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Forests 2018, 9(10), 651; https://doi.org/10.3390/f9100651

Recent Trends in Large Hardwoods in the Pacific Northwest, USA

1
USDA Forest Service Pacific Northwest Research Station, Davis, CA 95618, USA
2
USDA Forest Service Pacific Northwest Research Station, Corvallis, OR 97331, USA
3
USDA Forest Service Pacific Southwest Research Station, Arcata, CA 95521, USA
*
Author to whom correspondence should be addressed.
Received: 1 September 2018 / Revised: 4 October 2018 / Accepted: 10 October 2018 / Published: 19 October 2018
(This article belongs to the Special Issue Hardwood Reforestation and Restoration)
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Abstract

Forest densification, wildfires, and disease can reduce the growth and survival of hardwood trees that are important for biological and cultural diversity within the Pacific Northwest of USA. Large, full-crowned hardwoods that produce fruit and that form large cavities used by wildlife were sustained by frequent, low-severity fires prior to Euro-American colonization. Shifts in fire regimes and other threats could be causing declines in, large hardwood trees. To better understand whether and where such declines might be occurring, we evaluated recent trends in Forest Inventory and Analysis (FIA) data from 1991–2016 in California and southern Oregon. We included plots that lay within areas of frequent fire regimes during pre-colonial times and potential forest habitats for fisher, a rare mammal that depends on large live hardwoods. We analyzed changes in basal area for eight hardwood species, both overall and within size classes, over three time periods within ecoregions, and in public and private land ownerships. We found the basal area to generally be stable or increasing for these species. However, data for California black oak suggested a slight decline in basal area overall, and among both very large trees and understory trees; that decline was associated with fire mortality on national forest lands. In addition, mature trees with full crowns appeared to sharply decline across all species. Many trends were not statistically significant due to high variation, especially since more precise data from remeasured trees were only available for the two most recent time periods. Continued analysis of these indicators using remeasured trees will help to evaluate whether conservation efforts are sustaining large, full-crowned trees and their associated benefits. View Full-Text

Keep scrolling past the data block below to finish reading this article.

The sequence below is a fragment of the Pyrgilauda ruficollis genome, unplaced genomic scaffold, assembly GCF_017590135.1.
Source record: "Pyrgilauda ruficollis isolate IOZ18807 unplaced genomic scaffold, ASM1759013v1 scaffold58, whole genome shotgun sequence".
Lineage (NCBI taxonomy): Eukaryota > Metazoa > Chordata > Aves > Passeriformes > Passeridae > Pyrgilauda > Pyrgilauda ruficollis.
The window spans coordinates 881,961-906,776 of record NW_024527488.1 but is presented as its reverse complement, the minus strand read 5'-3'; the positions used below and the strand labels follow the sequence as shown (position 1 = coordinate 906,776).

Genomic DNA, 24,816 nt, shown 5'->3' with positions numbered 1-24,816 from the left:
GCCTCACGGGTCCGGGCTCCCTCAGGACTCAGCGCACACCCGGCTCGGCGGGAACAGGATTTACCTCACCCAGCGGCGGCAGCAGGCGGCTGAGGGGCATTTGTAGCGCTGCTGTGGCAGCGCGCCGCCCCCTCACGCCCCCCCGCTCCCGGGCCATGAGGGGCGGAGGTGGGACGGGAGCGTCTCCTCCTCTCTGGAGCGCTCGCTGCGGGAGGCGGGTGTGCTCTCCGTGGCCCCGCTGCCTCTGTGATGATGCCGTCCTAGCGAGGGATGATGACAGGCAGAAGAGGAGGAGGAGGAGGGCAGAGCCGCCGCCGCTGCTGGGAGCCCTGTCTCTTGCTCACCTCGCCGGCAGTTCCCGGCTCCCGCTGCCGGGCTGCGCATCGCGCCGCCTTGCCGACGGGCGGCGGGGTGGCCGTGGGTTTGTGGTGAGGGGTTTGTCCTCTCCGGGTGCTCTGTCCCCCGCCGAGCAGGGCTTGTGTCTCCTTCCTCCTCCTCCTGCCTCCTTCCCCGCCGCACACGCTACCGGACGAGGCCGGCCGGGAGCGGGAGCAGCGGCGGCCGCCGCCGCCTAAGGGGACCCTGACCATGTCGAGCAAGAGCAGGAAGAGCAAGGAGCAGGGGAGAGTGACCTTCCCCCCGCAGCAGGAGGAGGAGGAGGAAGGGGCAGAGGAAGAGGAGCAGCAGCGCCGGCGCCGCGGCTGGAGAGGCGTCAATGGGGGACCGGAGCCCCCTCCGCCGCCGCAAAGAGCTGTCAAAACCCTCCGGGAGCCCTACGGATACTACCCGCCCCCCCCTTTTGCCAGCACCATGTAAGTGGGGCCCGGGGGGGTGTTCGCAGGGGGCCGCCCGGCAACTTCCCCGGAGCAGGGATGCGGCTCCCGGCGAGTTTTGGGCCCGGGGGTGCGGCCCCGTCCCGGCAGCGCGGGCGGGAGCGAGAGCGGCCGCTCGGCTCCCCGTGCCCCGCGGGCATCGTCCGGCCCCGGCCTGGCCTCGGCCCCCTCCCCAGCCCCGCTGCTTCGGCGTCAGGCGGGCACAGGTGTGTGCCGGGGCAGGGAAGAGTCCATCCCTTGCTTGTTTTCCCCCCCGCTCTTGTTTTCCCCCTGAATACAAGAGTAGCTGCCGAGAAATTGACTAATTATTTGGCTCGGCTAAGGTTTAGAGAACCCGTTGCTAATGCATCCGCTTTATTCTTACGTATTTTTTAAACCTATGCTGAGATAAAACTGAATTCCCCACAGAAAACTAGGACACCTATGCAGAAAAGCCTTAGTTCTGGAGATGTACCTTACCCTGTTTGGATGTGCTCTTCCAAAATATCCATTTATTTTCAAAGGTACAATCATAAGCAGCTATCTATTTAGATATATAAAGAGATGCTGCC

Keywords: forest restoration; wildfire; biological diversity; cultural diversity; ecosystem services; monitoring; indicators; inventory; Native Americans; non-timber forest products forest restoration; wildfire; biological diversity; cultural diversity; ecosystem services; monitoring; indicators; inventory; Native Americans; non-timber forest products
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This is an open access article distributed under the Creative Commons Attribution License which permits unrestricted use, distribution, and reproduction in any medium, provided the original work is properly cited (CC BY 4.0).

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Long, J.W.; Gray, A.; Lake, F.K. Recent Trends in Large Hardwoods in the Pacific Northwest, USA. Forests 2018, 9, 651.

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